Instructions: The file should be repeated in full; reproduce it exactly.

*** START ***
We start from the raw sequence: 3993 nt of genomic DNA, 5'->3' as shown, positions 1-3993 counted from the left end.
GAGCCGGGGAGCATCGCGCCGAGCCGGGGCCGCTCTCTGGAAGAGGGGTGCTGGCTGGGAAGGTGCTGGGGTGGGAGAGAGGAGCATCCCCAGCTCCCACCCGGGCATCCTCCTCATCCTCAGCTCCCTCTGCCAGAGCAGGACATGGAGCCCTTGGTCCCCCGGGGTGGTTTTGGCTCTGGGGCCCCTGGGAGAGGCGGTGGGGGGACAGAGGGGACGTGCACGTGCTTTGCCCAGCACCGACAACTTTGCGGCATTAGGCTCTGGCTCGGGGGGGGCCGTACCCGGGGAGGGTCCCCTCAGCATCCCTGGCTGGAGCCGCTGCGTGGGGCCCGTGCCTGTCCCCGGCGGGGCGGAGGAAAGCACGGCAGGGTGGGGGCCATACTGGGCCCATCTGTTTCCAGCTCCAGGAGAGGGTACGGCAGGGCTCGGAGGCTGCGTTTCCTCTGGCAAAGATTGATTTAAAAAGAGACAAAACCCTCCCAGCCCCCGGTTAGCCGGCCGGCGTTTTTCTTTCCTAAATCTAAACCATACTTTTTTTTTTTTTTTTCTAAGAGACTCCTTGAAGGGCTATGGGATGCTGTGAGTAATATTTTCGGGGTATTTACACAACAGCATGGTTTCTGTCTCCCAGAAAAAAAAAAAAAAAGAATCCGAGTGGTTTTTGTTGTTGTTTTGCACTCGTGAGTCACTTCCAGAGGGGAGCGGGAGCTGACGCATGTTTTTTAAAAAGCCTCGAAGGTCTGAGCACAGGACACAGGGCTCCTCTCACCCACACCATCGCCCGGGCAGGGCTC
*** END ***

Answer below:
We start from the raw sequence: 3993 nt of genomic DNA, 5'->3' as shown, positions 1-3993 counted from the left end.
GAGCCGGGGAGCATCGCGCCGAGCCGGGGCCGCTCTCTGGAAGAGGGGTGCTGGCTGGGAAGGTGCTGGGGTGGGAGAGAGGAGCATCCCCAGCTCCCACCCGGGCATCCTCCTCATCCTCAGCTCCCTCTGCCAGAGCAGGACATGGAGCCCTTGGTCCCCCGGGGTGGTTTTGGCTCTGGGGCCCCTGGGAGAGGCGGTGGGGGGACAGAGGGGACGTGCACGTGCTTTGCCCAGCACCGACAACTTTGCGGCATTAGGCTCTGGCTCGGGGGGGGCCGTACCCGGGGAGGGTCCCCTCAGCATCCCTGGCTGGAGCCGCTGCGTGGGGCCCGTGCCTGTCCCCGGCGGGGCGGAGGAAAGCACGGCAGGGTGGGGGCCATACTGGGCCCATCTGTTTCCAGCTCCAGGAGAGGGTACGGCAGGGCTCGGAGGCTGCGTTTCCTCTGGCAAAGATTGATTTAAAAAGAGACAAAACCCTCCCAGCCCCCGGTTAGCCGGCCGGCGTTTTTCTTTCCTAAATCTAAACCATACTTTTTTTTTTTTTTTTCTAAGAGACTCCTTGAAGGGCTATGGGATGCTGTGAGTAATATTTTCGGGGTATTTACACAACAGCATGGTTTCTGTCTCCCAGAAAAAAAAAAAAAAAGAATCCGAGTGGTTTTTGTTGTTGTTTTGCACTCGTGAGTCACTTCCAGAGGGGAGCGGGAGCTGACGCATGTTTTTTAAAAAGCCTCGAAGGTCTGAGCACAGGACACAGGGCTCCTCTCACCCACACCATCGCCCGGGCAGGGCTC